Grandfather Edward Jacob remained a puzzle to me. He didn't speak to me much. Grandmother had us over Sundays for a dinner, either chicken or pork chops. My red glass goblet filled up with buttermilk, I never knew how much I would miss her pork chops, her chicken. Once, I got up from dinner, visited the toilet, flushed loudly and returned to the table. My butt hadn't hit the seat when he declared loudly, "You're a pigeon!" "What do you mean, I'm a pigeon?". "You're a pigeon. Only a pigeon goes and craps and comes back to eat again". Grandmom intercepted the conversation with, "Ed, don't talk like this is a bar, please". Funny, I've always had a fondness for pigeons ever since. I always visit a restroom before the food arrives and hear his voice in my imagination as I sit on the porcelain throne.
One time after his death, Grandmom pulled a pistol out of her room, a revolver. It wasn't really his. My father had a story. A member of his family had stolen it from an agent of Pinkerton Detective Agency during the trouble of 1913 - 1914, the years of the mining strike. A friend had a different story, saying it was lifted from a strike breaker when labor militancy had come to Highland Park. Key is Grandpa Edward Jacob had no truck with labor movements. The family bank accounts had been drained by FDR and the New Deal, as my father explained. Dad carried on his father's Republicanism, reading Newsmax religously and keeping tabs on Fox News daily.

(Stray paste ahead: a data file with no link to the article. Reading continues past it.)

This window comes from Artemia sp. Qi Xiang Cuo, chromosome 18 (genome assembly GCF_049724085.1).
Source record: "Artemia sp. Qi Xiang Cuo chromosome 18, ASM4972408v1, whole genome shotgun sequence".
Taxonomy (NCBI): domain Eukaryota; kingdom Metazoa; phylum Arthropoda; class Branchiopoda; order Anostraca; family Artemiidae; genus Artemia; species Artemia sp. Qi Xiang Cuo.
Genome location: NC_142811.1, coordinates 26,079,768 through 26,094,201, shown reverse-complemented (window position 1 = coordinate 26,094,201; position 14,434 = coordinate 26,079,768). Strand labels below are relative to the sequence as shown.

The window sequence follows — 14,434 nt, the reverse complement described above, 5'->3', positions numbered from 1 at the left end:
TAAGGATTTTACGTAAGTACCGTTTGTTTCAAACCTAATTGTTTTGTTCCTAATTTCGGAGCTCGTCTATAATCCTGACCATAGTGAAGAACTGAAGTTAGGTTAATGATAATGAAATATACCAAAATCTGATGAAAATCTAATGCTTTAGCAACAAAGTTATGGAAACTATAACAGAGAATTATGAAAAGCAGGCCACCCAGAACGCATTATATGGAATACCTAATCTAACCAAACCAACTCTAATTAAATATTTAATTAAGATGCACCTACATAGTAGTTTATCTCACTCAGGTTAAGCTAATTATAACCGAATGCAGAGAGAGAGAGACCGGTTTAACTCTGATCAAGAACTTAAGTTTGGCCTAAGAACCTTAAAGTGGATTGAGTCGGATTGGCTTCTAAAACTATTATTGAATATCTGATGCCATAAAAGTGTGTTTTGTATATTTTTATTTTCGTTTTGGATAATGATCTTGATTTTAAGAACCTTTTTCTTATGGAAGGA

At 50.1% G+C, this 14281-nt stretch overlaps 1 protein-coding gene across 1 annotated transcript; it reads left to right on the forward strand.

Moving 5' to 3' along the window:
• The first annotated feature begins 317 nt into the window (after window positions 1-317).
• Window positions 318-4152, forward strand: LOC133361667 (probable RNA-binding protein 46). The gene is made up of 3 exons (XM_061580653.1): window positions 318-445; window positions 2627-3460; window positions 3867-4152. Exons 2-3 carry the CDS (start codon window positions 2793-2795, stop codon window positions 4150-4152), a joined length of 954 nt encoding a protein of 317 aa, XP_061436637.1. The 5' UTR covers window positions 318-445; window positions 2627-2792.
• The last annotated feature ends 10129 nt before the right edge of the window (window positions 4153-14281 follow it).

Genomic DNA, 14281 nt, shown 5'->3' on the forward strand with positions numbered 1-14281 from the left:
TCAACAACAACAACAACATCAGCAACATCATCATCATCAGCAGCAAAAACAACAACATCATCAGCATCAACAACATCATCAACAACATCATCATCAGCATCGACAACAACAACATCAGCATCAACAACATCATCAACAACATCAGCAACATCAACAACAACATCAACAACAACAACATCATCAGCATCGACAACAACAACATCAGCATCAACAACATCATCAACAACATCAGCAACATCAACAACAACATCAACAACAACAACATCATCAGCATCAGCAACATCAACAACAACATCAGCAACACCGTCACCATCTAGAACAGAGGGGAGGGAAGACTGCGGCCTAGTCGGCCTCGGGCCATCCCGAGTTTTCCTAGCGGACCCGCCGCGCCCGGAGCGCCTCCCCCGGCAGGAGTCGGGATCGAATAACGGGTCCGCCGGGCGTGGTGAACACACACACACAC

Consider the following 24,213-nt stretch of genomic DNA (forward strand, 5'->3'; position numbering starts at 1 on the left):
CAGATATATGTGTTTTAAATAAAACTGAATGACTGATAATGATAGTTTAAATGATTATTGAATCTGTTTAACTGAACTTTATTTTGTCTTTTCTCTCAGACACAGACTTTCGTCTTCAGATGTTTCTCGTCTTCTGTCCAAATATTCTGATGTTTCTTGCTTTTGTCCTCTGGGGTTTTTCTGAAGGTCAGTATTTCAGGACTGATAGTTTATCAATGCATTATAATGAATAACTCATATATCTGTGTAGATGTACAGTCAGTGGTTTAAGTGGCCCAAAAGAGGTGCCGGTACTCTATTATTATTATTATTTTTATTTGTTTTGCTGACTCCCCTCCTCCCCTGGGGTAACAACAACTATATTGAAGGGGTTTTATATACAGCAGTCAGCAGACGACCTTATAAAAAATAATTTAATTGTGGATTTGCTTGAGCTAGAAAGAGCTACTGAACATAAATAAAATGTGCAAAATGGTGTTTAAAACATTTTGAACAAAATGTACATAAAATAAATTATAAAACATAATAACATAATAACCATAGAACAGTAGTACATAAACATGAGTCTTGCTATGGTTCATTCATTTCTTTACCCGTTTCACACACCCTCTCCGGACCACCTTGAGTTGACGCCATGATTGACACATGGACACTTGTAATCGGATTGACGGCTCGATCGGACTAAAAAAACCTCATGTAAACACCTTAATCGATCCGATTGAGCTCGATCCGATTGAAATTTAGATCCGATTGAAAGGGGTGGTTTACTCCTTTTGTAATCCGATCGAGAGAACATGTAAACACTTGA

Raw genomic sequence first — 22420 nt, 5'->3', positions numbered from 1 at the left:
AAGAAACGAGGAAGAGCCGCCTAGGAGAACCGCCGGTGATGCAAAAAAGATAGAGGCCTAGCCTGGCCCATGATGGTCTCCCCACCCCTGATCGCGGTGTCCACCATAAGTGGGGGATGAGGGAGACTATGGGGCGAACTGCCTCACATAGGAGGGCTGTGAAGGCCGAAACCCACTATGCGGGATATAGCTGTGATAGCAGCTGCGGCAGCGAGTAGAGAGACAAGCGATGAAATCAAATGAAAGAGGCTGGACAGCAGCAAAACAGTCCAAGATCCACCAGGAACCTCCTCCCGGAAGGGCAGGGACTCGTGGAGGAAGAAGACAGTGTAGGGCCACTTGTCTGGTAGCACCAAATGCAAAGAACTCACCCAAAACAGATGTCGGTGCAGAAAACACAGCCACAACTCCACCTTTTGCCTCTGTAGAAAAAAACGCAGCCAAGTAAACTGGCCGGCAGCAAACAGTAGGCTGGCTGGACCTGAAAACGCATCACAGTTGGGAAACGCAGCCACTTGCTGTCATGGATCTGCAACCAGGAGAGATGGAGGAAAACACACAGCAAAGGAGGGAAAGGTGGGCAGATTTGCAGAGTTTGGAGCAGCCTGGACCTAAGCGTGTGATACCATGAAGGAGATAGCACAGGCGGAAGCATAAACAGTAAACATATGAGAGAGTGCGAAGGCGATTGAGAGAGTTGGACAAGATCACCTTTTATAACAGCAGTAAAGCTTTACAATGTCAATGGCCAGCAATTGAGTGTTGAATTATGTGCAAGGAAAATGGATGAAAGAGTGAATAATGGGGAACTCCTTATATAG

Grandpa Ed worked for Walter Chrysler at the Jefferson Assembly Plant, the one dynamited by Lee Iaccoca for the famous commercial. I toured the plant that arose in that factory's ashes, the billion dollar facility that assembled the Jeep Cherokee, walking the floor and taking notes for an article published in several newspapers supported by Chrysler plants. I have no evidence of his graduation from Jeffers High School in Painesdale, and yet, he qualified as a millwright. He could make parts for machines given a few measurements, drilling and cutting from blocks of metal. He even had a lump of a pliable metal that provided the name for a Sinclair Lewis novel: Babbit. His wife had read another Sinclair Lewis novel in 1923, Elmer Gantry. She made all of her friends read her copy and sign the front cover to prove it.
I had never really knew the man, although I had read all the books in this book shelf kept close by his Lazy Boy recliner in the southeast corner of a house he built himself with plans published in the Chrysler Times. He had all the books of Robert Traver, first editions, not just Laughing Whitefish. We had moments. He saw me playing pool poorly on his basement pool table and he spent hours teaching me how to "cut" a ball. My game improved and yet, I wished we had time for me to learn all of his pool table lessons.
I'm excited to learn that I'm not imagining the coffee table book. "Lord, Slow Me Down" is a title of Avery Color Studios of Gwinn, Michigan, published first in 1972. Published in several editions, I'm sure a resale shop might have a copy to give to Edward Jacob's great grand-daughter, who feels so at home on Mackinac Island. Who doesn't? But then again, the fortress has a view of a point on Bois Blanc Island called, "The Juntunen Site". A man named Juntunen allowed archaeologists to dig up artifacts from an Indian trading post before a family built a trophy home. Maybe there's something in the genetics where we can't be comfortable unless surrounded by water on at least three sides. Maybe that's why I have yet to leave the Keweenaw Peninsula.
Has the Keweenaw slowed this tramp down?